The Doug Ford PC government is planning to build.
The Ontario government has tabled a pre-election budget that includes plans to spend billions on highways, public transit and hospitals.
On April 28, a 241-page document was released and pledged $158.8 billion over 10 years for highways, transit and hospitals. Infrastructure spending for this year alone is $20 billion.
The budget projects Ontario will be in a $19.9-billion deficit and won’t come to balance until 2027-28.
The Independent Financial Accountability Office suggested earlier this month the PCs could balance the budget by 2023-24 without the new spending.
Included in the document, titled Ontario’s Plan to Build, are five main spending pillars, which include:
• Rebuilding Ontario’s Economy
• Working for Workers
• Building Highways and Key Infrastructure
• Keeping Costs Down
• A Plan to Stay Open
Doug Ford, Leader of the Ontario PC Party, said Ontarians deserve a government that has a real plan to build.
“This budget is our vision and our plan to cut through the excuses and take action right away on the priorities of the people of Ontario,” said Ford. He said the budget focuses on rebuilding Ontario’s economy, working for workers, building highways and key infrastructure, keeping costs down and incorporating a plan to stay open.
According to Steven Del Duca, Leader of the Ontario Liberal Party, the Ford Conservatives will pave over wetlands, farmland and threaten the Greenbelt for their wasteful Highway 413.
“A Liberal government will invest $10 billion in building and repairing schools across Ontario,” said Del Duca.
Andrea Horwath, Leader of the Ontario New Democratic Party, agreed with Del Duca. She said there was no guarantee the PCs would pass the budget in its current form should they win the election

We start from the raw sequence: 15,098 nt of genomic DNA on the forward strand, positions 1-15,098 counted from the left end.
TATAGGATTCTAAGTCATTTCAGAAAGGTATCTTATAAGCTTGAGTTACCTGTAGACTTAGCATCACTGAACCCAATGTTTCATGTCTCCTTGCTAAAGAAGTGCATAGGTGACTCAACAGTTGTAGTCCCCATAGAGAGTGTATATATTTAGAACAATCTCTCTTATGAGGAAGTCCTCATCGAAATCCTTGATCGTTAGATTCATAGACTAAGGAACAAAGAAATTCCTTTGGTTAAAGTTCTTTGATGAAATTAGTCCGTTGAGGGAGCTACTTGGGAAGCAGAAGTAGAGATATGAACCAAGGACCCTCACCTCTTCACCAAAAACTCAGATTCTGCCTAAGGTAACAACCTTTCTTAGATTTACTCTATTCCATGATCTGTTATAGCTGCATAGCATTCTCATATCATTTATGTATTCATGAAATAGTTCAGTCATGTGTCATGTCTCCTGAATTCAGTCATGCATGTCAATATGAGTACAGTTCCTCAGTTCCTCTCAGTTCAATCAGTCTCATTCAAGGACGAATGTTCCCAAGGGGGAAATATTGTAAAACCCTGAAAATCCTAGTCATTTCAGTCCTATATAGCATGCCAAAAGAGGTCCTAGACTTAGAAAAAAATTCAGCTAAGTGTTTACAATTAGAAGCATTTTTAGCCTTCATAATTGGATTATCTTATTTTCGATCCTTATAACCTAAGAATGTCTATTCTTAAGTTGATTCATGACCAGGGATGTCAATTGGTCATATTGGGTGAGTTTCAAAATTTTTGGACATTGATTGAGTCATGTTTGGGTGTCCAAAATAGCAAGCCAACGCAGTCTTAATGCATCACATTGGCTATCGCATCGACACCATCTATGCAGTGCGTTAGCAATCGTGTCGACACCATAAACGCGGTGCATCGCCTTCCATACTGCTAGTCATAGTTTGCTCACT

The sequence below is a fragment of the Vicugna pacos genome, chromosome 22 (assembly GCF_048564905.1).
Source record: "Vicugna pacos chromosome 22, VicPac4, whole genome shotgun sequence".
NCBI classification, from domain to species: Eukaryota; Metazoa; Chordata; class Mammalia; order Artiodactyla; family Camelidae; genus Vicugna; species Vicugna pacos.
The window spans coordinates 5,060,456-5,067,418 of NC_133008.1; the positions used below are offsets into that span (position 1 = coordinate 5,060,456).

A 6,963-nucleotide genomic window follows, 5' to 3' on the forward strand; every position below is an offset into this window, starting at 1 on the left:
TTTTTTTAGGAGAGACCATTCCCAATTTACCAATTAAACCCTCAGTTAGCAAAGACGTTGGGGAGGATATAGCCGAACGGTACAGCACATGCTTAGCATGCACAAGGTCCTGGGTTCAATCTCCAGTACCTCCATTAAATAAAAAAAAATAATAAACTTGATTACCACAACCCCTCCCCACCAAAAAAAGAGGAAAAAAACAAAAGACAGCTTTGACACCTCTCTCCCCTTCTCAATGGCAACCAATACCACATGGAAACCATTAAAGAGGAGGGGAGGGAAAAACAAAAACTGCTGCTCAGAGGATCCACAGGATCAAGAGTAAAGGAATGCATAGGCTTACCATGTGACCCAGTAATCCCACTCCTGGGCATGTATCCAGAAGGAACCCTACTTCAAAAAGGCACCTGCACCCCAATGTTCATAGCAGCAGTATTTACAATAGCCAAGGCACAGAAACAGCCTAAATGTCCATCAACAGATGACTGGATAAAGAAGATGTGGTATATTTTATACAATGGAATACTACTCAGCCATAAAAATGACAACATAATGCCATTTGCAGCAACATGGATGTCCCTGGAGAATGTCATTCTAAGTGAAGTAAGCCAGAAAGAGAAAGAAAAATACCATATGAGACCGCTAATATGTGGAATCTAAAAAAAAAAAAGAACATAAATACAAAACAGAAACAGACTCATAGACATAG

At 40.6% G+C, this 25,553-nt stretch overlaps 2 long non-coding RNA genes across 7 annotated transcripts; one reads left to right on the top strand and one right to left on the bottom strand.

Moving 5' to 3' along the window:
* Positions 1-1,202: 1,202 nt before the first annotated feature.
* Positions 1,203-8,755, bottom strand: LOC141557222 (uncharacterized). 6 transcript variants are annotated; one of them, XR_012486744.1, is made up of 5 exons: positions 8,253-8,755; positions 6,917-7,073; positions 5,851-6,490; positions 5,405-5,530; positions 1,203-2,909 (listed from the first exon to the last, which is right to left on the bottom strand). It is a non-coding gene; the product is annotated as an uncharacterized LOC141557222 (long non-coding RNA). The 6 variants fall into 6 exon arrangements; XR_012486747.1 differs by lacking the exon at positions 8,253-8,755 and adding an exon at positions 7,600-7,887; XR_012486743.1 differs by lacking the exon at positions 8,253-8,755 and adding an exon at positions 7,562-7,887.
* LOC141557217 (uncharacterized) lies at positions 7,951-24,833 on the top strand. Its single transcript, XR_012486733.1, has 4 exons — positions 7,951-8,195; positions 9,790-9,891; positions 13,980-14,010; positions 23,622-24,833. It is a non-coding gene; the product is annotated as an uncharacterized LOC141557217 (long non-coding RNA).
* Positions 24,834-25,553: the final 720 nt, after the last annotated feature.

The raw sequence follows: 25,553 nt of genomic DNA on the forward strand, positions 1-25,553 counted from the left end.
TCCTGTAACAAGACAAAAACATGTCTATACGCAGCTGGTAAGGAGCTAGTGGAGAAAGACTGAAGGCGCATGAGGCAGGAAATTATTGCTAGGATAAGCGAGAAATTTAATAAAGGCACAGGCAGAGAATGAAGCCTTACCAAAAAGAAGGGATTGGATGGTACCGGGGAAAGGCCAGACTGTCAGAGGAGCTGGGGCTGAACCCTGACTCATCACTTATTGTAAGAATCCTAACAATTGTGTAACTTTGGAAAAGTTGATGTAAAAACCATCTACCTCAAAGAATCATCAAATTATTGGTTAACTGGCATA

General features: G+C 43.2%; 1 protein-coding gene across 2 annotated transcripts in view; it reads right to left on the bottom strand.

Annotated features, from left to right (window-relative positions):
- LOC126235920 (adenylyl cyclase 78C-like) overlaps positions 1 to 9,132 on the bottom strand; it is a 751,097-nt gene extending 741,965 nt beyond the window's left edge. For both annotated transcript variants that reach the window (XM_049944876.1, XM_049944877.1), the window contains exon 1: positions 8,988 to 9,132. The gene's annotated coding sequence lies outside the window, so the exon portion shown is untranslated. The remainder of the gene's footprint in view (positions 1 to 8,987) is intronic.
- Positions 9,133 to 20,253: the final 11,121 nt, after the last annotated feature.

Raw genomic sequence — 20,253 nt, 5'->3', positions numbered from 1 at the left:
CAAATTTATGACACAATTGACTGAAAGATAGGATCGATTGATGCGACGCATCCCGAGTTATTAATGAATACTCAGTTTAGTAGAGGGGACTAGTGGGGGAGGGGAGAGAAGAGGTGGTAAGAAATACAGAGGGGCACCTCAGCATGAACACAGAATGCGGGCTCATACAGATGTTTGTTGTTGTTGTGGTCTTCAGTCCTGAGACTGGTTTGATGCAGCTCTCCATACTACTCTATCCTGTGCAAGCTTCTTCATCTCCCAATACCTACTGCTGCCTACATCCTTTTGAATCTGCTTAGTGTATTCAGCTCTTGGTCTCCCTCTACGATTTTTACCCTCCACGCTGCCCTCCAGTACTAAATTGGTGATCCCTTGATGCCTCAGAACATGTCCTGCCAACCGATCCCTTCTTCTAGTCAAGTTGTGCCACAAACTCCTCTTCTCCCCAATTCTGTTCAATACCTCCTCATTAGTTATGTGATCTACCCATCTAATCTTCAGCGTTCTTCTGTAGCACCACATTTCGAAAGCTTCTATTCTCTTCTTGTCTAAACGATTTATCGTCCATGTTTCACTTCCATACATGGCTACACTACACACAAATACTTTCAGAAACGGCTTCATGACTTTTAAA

“I am absolutely concerned about a bait and switch. There must be a hidden budget somewhere – because the finance minister refused to commit to the document he put in front of you today, he was very uncomfortable.”
She added Ford had cut billions from health care, seniors care and education.
“And he’s cutting $2.7 billion more,” she added. “Bottom line, if you’re not one of Ford’s buddies, this ain’t it.”
Finance Minister Peter Bethlenfalvy defended the size of the nearly $200 billion spending plan, which sees the province stay in deficit until the next election or later, saying it addresses affordability issues brought on by once-in-a-generation high levels of inflation.
“What you’ve seen is us bringing costs down on many fronts – lower income tax for those making $50,000 or less is part of our plan – we’ve given the license plate stickers – and the previous Liberal government, they just increased fees every year – with the license plate stickers, that’s like an immediate tax cut.”
Ford’s government says it will pour $25.1 billion over 10 years into repairing, expanding and creating highways, roads and bridges in various parts of the province.
The projects include a new twin bridge over the Welland Canal on the Queen Elizabeth Way and widening Highway 401 in eastern Ontario starting in Pickering, Ont., and Oshawa, Ont.
The fiscal blueprint shows the province managed to bring down its deficit to $13.5 billion in 2021-22 from $16.4 billion in the first year of the pandemic.
Hospital infrastructure projects are also slated to receive more than $40 billion over the next decade, including roughly $27 billion in capital funding.
Additionally, a new personal income tax credit will help offset the cost of some medical expenses for seniors.
This includes a new $1,500 Ontario Seniors Care at Home Tax Credit, aimed to help with the costs of medical devices, dentures and nurse’s visits. The province said it also plans to enhance the Low-Income Individuals and Families Tax Credit, allowing those making up to $50,000 annually to qualify.
The program would kick in this tax year and be available to those who turned 70 or older in the tax year or have a spouse that age, and are Ontario residents at the end of the tax year.
In addition, the province is promising to boost tax relief for lower-income workers and families and increase the number of people who qualify for the benefit.
The budget says 1.1 million Ontario taxpayers stand to save an additional $300 this year, on average, as a result of changes to the Low-Income Individuals and Families Tax Credit program.
It says the maximum amount will go up to $875 from $850, and more workers will be eligible, for a total of about 1.7 million beneficiaries.
The $198.6 billion budget is the largest in Ontario history, surpassing the final Kathleen Wynne budget in 2018.
Voters will decide which political party forms Ontario’s next government on Thursday, June 2, 2022. Premier Doug Ford is seeking a second term in a race that also includes NDP Leader Andrea Horwath and the Liberals’ Steven Del Duca.
Bird Bouchard, Local Journalism Initiative Reporter, The Ridgetown Independent News